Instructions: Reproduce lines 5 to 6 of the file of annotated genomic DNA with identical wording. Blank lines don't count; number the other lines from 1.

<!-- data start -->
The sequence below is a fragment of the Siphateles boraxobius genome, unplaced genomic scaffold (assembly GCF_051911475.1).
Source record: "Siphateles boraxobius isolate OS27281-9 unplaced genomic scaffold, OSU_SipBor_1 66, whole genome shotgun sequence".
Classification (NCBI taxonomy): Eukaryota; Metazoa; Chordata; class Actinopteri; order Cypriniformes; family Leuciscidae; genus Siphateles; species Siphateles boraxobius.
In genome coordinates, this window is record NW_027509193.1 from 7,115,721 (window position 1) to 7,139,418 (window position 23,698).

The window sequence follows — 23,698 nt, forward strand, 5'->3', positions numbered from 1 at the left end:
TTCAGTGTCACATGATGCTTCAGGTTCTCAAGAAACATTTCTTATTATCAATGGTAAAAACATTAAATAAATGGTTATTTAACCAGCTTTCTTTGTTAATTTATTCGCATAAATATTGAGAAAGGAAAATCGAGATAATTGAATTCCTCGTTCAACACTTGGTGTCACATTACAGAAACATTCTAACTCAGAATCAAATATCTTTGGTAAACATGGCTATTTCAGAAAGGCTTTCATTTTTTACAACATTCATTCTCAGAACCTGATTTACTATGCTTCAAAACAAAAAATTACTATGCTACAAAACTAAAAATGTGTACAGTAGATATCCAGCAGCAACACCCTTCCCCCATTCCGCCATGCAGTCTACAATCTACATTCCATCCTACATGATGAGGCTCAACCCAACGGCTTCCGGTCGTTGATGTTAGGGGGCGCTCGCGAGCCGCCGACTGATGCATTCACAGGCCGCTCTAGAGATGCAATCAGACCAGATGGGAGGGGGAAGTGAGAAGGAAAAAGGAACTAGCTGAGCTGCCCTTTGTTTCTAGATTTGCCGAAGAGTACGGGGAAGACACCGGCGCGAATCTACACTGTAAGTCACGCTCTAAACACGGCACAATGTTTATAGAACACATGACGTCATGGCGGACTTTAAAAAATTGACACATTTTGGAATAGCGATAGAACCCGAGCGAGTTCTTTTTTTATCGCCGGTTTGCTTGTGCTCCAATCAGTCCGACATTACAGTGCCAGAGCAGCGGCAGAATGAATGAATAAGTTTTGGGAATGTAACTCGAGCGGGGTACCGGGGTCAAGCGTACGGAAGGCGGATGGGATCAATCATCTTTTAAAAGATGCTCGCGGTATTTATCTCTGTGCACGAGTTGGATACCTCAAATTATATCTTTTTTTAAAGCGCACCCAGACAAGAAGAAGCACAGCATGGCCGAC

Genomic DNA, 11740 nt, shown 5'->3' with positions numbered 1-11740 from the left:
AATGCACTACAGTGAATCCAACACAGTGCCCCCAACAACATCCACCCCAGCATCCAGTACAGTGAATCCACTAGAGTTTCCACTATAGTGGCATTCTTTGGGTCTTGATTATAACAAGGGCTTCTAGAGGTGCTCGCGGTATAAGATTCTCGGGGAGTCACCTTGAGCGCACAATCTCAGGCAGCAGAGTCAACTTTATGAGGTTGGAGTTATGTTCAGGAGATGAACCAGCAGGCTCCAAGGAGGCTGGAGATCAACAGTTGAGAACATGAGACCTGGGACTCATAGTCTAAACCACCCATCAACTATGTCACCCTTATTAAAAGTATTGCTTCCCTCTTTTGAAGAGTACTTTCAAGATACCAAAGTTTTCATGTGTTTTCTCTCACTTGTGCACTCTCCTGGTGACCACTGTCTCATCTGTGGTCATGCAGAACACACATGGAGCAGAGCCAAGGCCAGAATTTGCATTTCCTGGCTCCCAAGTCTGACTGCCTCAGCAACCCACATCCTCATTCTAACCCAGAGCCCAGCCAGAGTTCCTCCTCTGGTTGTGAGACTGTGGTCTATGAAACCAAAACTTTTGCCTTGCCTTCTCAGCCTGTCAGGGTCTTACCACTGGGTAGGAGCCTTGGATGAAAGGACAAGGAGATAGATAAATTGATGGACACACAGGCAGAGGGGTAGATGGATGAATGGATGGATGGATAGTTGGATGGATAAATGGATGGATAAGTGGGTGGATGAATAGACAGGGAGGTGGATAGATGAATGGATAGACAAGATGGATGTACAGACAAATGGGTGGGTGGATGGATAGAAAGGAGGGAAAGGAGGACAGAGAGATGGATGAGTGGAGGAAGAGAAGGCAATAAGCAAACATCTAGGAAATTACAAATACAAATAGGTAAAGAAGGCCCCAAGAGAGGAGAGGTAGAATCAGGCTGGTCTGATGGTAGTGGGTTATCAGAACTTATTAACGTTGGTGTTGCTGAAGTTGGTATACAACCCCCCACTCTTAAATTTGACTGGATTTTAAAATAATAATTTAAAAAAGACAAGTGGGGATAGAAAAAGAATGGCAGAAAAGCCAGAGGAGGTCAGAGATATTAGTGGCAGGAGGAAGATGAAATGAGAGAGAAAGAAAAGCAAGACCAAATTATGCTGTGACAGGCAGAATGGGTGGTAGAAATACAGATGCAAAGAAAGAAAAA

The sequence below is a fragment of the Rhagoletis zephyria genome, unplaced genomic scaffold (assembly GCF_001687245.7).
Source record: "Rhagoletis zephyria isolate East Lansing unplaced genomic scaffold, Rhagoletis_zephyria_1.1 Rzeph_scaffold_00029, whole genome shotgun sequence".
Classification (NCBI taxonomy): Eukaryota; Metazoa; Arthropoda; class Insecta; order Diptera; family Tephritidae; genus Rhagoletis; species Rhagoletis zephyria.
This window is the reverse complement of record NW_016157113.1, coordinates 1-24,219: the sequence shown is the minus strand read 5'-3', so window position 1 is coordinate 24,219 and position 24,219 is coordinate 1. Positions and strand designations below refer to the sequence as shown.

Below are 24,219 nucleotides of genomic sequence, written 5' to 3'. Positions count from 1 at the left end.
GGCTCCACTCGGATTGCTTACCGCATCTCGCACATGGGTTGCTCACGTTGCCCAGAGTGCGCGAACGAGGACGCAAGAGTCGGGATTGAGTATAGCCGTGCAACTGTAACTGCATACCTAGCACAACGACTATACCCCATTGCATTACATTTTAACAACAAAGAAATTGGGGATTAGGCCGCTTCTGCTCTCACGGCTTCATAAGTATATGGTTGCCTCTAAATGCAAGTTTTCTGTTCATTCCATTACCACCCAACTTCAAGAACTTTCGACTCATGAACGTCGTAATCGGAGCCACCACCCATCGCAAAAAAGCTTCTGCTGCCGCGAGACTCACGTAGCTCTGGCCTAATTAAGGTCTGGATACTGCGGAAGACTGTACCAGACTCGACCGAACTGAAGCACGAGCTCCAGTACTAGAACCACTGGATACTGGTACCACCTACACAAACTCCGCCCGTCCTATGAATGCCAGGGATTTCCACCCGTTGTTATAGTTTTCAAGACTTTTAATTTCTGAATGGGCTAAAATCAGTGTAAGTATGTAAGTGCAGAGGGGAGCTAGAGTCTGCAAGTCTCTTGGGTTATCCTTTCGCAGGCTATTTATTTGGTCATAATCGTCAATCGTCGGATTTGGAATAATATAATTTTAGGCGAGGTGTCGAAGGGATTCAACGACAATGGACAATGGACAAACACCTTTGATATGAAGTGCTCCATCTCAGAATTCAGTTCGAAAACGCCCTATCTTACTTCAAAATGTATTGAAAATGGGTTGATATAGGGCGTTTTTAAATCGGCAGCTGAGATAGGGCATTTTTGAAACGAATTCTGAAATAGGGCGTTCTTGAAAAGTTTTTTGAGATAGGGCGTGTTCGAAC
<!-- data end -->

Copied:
The window sequence follows — 23,698 nt, forward strand, 5'->3', positions numbered from 1 at the left end:
TTCAGTGTCACATGATGCTTCAGGTTCTCAAGAAACATTTCTTATTATCAATGGTAAAAACATTAAATAAATGGTTATTTAACCAGCTTTCTTTGTTAATTTATTCGCATAAATATTGAGAAAGGAAAATCGAGATAATTGAATTCCTCGTTCAACACTTGGTGTCACATTACAGAAACATTCTAACTCAGAATCAAATATCTTTGGTAAACATGGCTATTTCAGAAAGGCTTTCATTTTTTACAACATTCATTCTCAGAACCTGATTTACTATGCTTCAAAACAAAAAATTACTATGCTACAAAACTAAAAATGTGTACAGTAGATATCCAGCAGCAACACCCTTCCCCCATTCCGCCATGCAGTCTACAATCTACATTCCATCCTACATGATGAGGCTCAACCCAACGGCTTCCGGTCGTTGATGTTAGGGGGCGCTCGCGAGCCGCCGACTGATGCATTCACAGGCCGCTCTAGAGATGCAATCAGACCAGATGGGAGGGGGAAGTGAGAAGGAAAAAGGAACTAGCTGAGCTGCCCTTTGTTTCTAGATTTGCCGAAGAGTACGGGGAAGACACCGGCGCGAATCTACACTGTAAGTCACGCTCTAAACACGGCACAATGTTTATAGAACACATGACGTCATGGCGGACTTTAAAAAATTGACACATTTTGGAATAGCGATAGAACCCGAGCGAGTTCTTTTTTTATCGCCGGTTTGCTTGTGCTCCAATCAGTCCGACATTACAGTGCCAGAGCAGCGGCAGAATGAATGAATAAGTTTTGGGAATGTAACTCGAGCGGGGTACCGGGGTCAAGCGTACGGAAGGCGGATGGGATCAATCATCTTTTAAAAGATGCTCGCGGTATTTATCTCTGTGCACGAGTTGGATACCTCAAATTATATCTTTTTTTAAAGCGCACCCAGACAAGAAGAAGCACAGCATGGCCGAC